The carnival rolled into the fields at dusk, its spirited music carried into town by the wind. Every window had been open, desperate for the night chill and we listened to the swell of the whistle and drums as they arrived, far from sleep. There had been no wind before it came.
In the morning, the field was crowded with show tents. It was a tangle of brilliant stripes and pennants, painted wagons, clapping flags, a wild thing that had crept up out of the woods while we slept. I watched it out of the corner of my eye while I wandered through my morning chores.
Terea ran up the hill to meet it just as soon as she could. Ardin and Sida and Kol and Demi paraded in a tight knot, straight to the center. Rhinda and Nolke swung by my house and I waved them on ahead. I dragged my feet up the hill an hour later.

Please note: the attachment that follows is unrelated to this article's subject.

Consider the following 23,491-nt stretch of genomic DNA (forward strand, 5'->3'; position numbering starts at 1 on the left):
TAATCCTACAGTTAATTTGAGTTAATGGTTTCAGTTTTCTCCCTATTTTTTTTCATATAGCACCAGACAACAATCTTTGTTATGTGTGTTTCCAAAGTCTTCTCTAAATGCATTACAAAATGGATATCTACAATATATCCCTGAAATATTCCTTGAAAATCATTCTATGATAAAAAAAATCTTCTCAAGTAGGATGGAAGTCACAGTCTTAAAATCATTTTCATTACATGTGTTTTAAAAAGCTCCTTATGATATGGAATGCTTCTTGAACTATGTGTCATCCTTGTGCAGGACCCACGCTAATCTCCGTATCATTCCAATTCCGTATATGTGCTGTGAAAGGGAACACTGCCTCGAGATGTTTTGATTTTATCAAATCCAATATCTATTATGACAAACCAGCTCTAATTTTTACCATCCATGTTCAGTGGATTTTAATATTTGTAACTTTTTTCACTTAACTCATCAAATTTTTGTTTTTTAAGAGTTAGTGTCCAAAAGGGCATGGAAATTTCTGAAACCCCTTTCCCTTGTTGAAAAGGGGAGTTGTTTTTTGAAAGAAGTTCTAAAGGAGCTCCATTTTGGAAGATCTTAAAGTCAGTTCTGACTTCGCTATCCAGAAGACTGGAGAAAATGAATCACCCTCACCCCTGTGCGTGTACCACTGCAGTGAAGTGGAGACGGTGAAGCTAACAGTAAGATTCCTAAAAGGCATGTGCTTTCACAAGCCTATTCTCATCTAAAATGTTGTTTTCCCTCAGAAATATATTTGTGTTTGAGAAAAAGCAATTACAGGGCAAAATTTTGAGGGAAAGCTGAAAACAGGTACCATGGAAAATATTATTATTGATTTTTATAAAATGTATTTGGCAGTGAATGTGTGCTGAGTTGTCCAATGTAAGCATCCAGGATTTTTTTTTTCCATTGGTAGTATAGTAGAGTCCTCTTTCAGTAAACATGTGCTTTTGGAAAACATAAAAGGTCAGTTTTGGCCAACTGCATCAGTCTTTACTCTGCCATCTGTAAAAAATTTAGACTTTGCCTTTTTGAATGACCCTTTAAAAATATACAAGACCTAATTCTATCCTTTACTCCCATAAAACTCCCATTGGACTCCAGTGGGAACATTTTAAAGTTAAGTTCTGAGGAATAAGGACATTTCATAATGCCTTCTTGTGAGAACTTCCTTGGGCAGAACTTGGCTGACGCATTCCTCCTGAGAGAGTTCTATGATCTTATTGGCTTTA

“You look tired,” a clown said, painted from head to waist in blue paint. His face was drawn in an absurd white smile. The glittering chain in his hands rattled as the lion he held turned its head.